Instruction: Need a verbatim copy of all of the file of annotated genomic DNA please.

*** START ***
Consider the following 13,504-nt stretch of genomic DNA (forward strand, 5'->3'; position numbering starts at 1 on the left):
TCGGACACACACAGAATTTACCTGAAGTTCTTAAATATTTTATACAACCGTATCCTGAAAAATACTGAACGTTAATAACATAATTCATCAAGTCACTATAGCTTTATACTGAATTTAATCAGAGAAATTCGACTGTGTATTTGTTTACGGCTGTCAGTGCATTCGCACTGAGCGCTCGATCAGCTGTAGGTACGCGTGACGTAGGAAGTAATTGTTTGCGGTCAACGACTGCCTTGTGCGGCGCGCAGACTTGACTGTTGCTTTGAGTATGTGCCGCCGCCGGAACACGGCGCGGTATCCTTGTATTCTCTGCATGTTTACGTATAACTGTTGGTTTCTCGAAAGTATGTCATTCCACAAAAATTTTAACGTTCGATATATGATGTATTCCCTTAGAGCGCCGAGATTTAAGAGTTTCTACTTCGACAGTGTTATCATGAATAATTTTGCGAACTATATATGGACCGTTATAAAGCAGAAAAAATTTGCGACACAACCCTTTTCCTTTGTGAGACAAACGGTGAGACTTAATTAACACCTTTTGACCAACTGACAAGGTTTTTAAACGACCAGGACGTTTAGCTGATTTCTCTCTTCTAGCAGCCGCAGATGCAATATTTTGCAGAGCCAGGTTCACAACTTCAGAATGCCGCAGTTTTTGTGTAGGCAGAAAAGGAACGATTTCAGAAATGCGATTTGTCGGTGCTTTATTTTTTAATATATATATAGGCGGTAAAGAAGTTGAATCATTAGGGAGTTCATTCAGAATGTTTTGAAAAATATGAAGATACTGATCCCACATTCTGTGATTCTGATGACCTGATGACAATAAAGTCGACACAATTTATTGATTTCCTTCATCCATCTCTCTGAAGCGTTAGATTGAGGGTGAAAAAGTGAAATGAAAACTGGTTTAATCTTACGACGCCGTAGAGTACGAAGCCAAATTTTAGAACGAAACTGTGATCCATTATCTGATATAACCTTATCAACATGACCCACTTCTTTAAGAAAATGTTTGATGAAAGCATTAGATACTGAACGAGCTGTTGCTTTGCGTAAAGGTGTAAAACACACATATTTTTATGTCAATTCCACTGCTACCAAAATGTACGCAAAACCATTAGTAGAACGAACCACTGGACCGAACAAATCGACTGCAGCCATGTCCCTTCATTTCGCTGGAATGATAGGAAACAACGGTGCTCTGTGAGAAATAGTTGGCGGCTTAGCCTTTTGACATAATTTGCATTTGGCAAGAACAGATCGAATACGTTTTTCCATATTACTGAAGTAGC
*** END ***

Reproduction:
Consider the following 13,504-nt stretch of genomic DNA (forward strand, 5'->3'; position numbering starts at 1 on the left):
TCGGACACACACAGAATTTACCTGAAGTTCTTAAATATTTTATACAACCGTATCCTGAAAAATACTGAACGTTAATAACATAATTCATCAAGTCACTATAGCTTTATACTGAATTTAATCAGAGAAATTCGACTGTGTATTTGTTTACGGCTGTCAGTGCATTCGCACTGAGCGCTCGATCAGCTGTAGGTACGCGTGACGTAGGAAGTAATTGTTTGCGGTCAACGACTGCCTTGTGCGGCGCGCAGACTTGACTGTTGCTTTGAGTATGTGCCGCCGCCGGAACACGGCGCGGTATCCTTGTATTCTCTGCATGTTTACGTATAACTGTTGGTTTCTCGAAAGTATGTCATTCCACAAAAATTTTAACGTTCGATATATGATGTATTCCCTTAGAGCGCCGAGATTTAAGAGTTTCTACTTCGACAGTGTTATCATGAATAATTTTGCGAACTATATATGGACCGTTATAAAGCAGAAAAAATTTGCGACACAACCCTTTTCCTTTGTGAGACAAACGGTGAGACTTAATTAACACCTTTTGACCAACTGACAAGGTTTTTAAACGACCAGGACGTTTAGCTGATTTCTCTCTTCTAGCAGCCGCAGATGCAATATTTTGCAGAGCCAGGTTCACAACTTCAGAATGCCGCAGTTTTTGTGTAGGCAGAAAAGGAACGATTTCAGAAATGCGATTTGTCGGTGCTTTATTTTTTAATATATATATAGGCGGTAAAGAAGTTGAATCATTAGGGAGTTCATTCAGAATGTTTTGAAAAATATGAAGATACTGATCCCACATTCTGTGATTCTGATGACCTGATGACAATAAAGTCGACACAATTTATTGATTTCCTTCATCCATCTCTCTGAAGCGTTAGATTGAGGGTGAAAAAGTGAAATGAAAACTGGTTTAATCTTACGACGCCGTAGAGTACGAAGCCAAATTTTAGAACGAAACTGTGATCCATTATCTGATATAACCTTATCAACATGACCCACTTCTTTAAGAAAATGTTTGATGAAAGCATTAGATACTGAACGAGCTGTTGCTTTGCGTAAAGGTGTAAAACACACATATTTTTATGTCAATTCCACTGCTACCAAAATGTACGCAAAACCATTAGTAGAACGAACCACTGGACCGAACAAATCGACTGCAGCCATGTCCCTTCATTTCGCTGGAATGATAGGAAACAACGGTGCTCTGTGAGAAATAGTTGGCGGCTTAGCCTTTTGACATAATTTGCATTTGGCAAGAACAGATCGAATACGTTTTTCCATATTACTGAAGTAGC